Archive for April, 2010

Ubuntu Cares

One of my favorite new things about Ubuntu 10.04 is the UbuntuOne Music Store. It’s quite similar to iTunes, but built for flawless integration with Ubuntu 10.04.

However, the Music Store is more than just a place to buy music. It’s a place to help save an endangered species. The Lynx.

Here’s how…Ubuntu 10.04 LTS, the new release from Ubuntu, is code-named the Lucid Lynx. Unfortunatley the Iberian lynx is endangered with some estimates putting the numbers as low as 150 animals remaining. So at Canonical we’ve decided to give our users the chance to help the people at the charity SOS Lynx.

If you’re thinking about buying music online, please try using the UbuntuOne Music Store.

To contribute to the charity all you have to do is buy a track at the normal cost. That’s it. Canonical will give away 50% of their share of the revenue up to a total of $1004. You can of course directly contribute to the charity if you prefer.


What time is it?! Upgrade time!

That’s right, it’s that wonderful time of the year when Canonical releases the newest edition of Ubuntu. This time it’s Ubuntu 10.04 LTS*, codename Lucid Lynx.

There are lot’s of nice improvements made in the lastest release, some of them including:

  • Faster boot times
  • New Themes
  • Has social integration (Facebook, Twitter, etc…)
  • The UbuntuOne Music Store

I’ve always been a believer in keeping up with the latest and greatest. Every six months I’m watching and waiting for the newest release. I love it, it’s gives me a thrill. To be honest, the “problems” are fun for me too. I like the challenge of learning how to fix things, because I know that once I’ve fixed it, it stays fixed.

Something I do want to urge everyone to do. Check the integrity of your download. There’s nothing worse than downloading that brand new Operating System, burning it to a CD or DVD, installing it and having problems on initial boot-up.

Lets face the facts, downloading is not always perfect. With so many people downloading on release day, it’s no wonder I would need to check the integrity of my download. How do I check the integrity you ask? I’ll show you.

First open a terminal and go to the correct directory to check a downloaded iso file:

cd download_directory

Then run the following command from within the download directory:

md5sum ubuntu-10.04-desktop-amd64.iso
(md5sum ubuntu-10.04-desktop-i386.iso if you’re running a 32-bit Operating System)

md5sum should then print out a single line after calculating the hash:

3e0f72becd63cad79bf784ac2b34b448 ubuntu-10.04-desktop-amd64.iso


d044a2a0c8103fc3e5b7e18b0f7de1c8 ubuntu-10.04-desktop-i386.iso

Compare the hash (the alphanumeric string on left) that your machine calculated with the corresponding hash on the UbuntuHashes page.

An easy way to do this is to open the UbuntuHashes page in your browser, then copy the hash your machine calculated from the terminal into the “Find” box in your browser (in Firefox you can open the “Find” box by pressing <Ctrl> <F>).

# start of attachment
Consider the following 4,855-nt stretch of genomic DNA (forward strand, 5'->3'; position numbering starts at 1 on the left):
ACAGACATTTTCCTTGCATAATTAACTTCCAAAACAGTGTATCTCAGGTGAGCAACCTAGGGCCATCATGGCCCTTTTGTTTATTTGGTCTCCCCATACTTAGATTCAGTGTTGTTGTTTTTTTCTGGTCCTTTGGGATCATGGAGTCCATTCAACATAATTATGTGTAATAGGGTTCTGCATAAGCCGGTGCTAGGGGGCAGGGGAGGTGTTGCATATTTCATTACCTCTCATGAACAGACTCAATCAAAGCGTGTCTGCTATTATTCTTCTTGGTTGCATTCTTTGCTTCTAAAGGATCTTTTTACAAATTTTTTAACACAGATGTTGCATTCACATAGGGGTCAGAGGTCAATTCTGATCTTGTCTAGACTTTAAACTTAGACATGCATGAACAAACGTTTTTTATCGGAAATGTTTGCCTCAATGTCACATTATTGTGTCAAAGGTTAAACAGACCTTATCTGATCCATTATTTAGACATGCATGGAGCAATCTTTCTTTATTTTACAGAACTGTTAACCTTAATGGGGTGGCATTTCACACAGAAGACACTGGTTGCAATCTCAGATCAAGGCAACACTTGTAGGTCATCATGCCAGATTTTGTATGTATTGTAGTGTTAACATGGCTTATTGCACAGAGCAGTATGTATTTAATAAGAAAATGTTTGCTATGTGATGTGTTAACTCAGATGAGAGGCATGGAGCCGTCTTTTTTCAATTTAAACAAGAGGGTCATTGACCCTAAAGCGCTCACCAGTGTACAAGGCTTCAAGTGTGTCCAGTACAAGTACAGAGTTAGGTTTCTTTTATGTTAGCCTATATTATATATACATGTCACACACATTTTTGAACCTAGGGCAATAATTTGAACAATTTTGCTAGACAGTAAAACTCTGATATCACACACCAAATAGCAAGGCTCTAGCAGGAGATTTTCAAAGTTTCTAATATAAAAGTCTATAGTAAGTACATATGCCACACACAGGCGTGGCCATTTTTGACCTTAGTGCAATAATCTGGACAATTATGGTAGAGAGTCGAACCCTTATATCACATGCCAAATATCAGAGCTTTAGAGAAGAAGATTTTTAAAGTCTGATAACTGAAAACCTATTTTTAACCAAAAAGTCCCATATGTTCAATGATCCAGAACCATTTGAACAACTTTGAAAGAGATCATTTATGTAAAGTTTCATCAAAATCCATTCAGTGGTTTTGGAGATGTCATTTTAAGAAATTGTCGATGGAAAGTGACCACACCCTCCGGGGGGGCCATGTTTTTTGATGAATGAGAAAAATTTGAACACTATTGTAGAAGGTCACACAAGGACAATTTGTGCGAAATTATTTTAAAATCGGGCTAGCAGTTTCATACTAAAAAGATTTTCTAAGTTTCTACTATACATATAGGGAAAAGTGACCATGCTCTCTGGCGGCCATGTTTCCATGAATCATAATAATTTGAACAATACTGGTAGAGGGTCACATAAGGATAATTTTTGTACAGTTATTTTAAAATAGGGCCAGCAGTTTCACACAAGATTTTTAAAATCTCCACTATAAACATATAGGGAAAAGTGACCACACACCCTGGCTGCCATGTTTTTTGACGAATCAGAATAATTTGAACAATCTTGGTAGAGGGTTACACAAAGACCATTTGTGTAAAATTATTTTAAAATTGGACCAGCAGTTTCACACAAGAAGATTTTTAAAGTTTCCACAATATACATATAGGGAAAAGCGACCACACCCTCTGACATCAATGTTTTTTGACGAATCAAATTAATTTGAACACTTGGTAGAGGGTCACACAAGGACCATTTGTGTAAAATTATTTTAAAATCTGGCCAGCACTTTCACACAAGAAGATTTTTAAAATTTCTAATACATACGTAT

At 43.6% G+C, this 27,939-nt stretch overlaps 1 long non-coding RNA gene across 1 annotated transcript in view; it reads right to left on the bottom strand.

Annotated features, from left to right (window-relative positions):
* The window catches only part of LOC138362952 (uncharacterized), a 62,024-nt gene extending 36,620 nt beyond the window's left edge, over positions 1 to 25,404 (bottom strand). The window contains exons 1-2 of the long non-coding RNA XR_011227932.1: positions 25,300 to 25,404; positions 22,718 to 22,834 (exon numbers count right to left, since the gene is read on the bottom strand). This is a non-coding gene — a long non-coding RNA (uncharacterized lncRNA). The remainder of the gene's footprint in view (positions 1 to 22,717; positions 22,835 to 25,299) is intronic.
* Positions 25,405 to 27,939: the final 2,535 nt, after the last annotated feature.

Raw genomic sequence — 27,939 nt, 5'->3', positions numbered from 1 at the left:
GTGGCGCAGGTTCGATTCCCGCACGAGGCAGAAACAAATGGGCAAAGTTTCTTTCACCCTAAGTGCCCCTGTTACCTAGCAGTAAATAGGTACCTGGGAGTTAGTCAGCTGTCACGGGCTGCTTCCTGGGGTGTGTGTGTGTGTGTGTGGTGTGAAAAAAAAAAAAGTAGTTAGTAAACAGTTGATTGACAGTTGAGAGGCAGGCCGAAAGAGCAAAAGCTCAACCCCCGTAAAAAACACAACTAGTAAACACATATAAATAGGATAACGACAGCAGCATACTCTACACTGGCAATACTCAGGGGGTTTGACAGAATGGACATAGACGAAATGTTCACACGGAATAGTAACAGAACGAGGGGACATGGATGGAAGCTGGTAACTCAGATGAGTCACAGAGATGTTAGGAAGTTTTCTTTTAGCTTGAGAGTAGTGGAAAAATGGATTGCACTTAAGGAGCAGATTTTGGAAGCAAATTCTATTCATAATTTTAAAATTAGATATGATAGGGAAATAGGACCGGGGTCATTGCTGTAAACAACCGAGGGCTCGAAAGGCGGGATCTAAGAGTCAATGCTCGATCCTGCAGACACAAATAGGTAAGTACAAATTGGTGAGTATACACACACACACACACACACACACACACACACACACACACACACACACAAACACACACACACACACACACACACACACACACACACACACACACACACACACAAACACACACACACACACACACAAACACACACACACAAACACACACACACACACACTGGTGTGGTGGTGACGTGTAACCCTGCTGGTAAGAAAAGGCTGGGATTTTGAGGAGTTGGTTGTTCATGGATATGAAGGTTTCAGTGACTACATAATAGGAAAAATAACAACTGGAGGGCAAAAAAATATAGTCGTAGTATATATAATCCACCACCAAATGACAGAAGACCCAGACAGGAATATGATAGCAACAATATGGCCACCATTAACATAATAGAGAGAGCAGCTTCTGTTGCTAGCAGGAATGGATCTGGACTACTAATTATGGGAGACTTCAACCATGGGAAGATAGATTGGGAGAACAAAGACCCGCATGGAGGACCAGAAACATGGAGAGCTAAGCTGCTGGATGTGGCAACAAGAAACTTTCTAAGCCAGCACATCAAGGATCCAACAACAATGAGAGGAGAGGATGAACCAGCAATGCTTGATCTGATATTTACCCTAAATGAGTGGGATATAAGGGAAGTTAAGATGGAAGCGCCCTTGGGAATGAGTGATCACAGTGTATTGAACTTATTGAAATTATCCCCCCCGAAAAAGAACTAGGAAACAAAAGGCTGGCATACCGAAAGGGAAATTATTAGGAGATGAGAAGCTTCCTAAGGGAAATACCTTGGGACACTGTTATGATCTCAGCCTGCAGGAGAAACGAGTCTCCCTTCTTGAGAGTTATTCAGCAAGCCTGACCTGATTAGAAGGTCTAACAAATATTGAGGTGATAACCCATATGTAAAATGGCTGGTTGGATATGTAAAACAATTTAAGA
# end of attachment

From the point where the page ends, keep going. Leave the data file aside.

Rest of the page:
When both hashes match exactly then the downloaded file is almost certainly intact. If the hashes do not match, then there was a problem with either the download or a problem with the server. You should download the file again from either the same mirror, or from a different mirror if you suspect a server error. If you continuously receive an erroneous file from a server, please be kind and notify the webmaster of that mirror so they can investigate the issue.**

Why should I check my .ISO’s integrity before burning to a CD or DVD? To put it simply… This might mean the difference between going to the Ubuntu Forum pissed and looking for help with a problem or going to the Ubuntu Forum proclaiming your love for 10.04. Integrity checks will never hurt you.

How can I get Ubuntu 10.04?

*Long Term Support

**Thank you Community Ubuntu Documentation

How could you?…

As some of you all may be aware, Songbird will no longer be supporting Linux. They have decided that they can no longer focus energy on us. Here is a snippet from their blog post…

Songbird Singing A New Tune

After careful consideration, we’ve come to the painful conclusion that we should discontinue support for the Linux version of Songbird. Some of you may wonder how a company with deep roots in Open Source could drop Linux and we want you to know it isn’t without heartache.
We have a small engineering team here at Songbird, and, more than ever, must stay very focused on a narrow set of priorities. Trying to deliver a raft of new features around all media types, and across a growing list of devices, we had to make some tough choices.


Well, you know what I say to that? You don’t want to support me; I will no longer support you.

My understanding is that they will continue to have a “version” that is available to Linux users; however, it will never receive feature additions. So what’s the use of it?

I was so happy with it for a long time. The path that they were on was looking so bright. But no longer…

I am currently on the market for a new music player. For the time being I will be using Rhythmbox. I have also heard that Banshee is a nice player. If anyone has ideas for what I should use, please let me know.

I do like having a playlist. Meaning players like mplayer and the ilk are out of the question.